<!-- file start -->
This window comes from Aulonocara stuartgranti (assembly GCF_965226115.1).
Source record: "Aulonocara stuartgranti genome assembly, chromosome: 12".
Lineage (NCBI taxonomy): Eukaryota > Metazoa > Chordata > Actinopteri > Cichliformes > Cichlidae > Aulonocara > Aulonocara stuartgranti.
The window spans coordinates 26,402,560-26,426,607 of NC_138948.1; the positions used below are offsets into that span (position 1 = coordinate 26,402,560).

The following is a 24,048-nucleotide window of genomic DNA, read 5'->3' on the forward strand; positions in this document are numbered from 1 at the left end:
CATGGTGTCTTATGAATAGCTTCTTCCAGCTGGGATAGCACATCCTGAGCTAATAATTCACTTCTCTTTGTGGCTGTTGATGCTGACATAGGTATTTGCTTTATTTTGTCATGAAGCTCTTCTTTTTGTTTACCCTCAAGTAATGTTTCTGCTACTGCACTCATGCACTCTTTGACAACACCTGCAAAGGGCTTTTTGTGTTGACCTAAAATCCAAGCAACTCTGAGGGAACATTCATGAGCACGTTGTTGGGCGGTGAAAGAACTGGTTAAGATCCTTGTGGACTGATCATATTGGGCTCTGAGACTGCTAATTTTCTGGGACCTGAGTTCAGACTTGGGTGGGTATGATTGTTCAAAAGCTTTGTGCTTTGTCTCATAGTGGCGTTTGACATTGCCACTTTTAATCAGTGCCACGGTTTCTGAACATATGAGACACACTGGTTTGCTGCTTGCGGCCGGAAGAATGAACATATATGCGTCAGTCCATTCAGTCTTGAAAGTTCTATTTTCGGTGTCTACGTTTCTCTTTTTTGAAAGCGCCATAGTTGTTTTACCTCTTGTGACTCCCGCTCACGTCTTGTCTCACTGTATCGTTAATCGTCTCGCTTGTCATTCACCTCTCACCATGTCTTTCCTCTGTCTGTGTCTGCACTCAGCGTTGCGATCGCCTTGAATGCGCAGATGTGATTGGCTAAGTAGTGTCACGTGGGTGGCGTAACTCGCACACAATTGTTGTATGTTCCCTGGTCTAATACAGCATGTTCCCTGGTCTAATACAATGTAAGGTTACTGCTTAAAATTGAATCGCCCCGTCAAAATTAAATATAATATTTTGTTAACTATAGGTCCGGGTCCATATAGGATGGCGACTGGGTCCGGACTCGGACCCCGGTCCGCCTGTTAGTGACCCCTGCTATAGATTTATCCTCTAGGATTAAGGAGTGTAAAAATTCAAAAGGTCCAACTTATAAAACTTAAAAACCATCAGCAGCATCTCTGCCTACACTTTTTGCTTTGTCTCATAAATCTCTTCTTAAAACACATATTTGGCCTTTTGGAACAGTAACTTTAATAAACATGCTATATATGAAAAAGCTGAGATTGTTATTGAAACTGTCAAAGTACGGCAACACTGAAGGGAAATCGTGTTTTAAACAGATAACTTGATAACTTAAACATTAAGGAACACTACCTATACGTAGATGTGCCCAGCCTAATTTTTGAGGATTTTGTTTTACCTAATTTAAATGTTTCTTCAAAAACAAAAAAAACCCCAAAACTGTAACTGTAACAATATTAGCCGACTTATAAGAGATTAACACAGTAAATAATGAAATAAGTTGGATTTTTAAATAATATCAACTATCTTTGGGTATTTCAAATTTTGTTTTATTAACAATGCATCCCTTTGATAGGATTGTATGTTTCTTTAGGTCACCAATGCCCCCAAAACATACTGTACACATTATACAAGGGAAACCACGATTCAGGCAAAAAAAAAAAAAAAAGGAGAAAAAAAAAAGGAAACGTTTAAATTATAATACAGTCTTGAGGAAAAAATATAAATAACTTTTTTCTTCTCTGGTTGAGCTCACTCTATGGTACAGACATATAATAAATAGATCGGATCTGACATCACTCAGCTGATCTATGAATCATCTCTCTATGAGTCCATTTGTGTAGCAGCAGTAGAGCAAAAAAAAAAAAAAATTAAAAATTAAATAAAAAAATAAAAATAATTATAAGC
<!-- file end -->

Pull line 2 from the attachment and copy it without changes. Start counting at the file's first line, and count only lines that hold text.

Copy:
Source record: "Aulonocara stuartgranti genome assembly, chromosome: 12".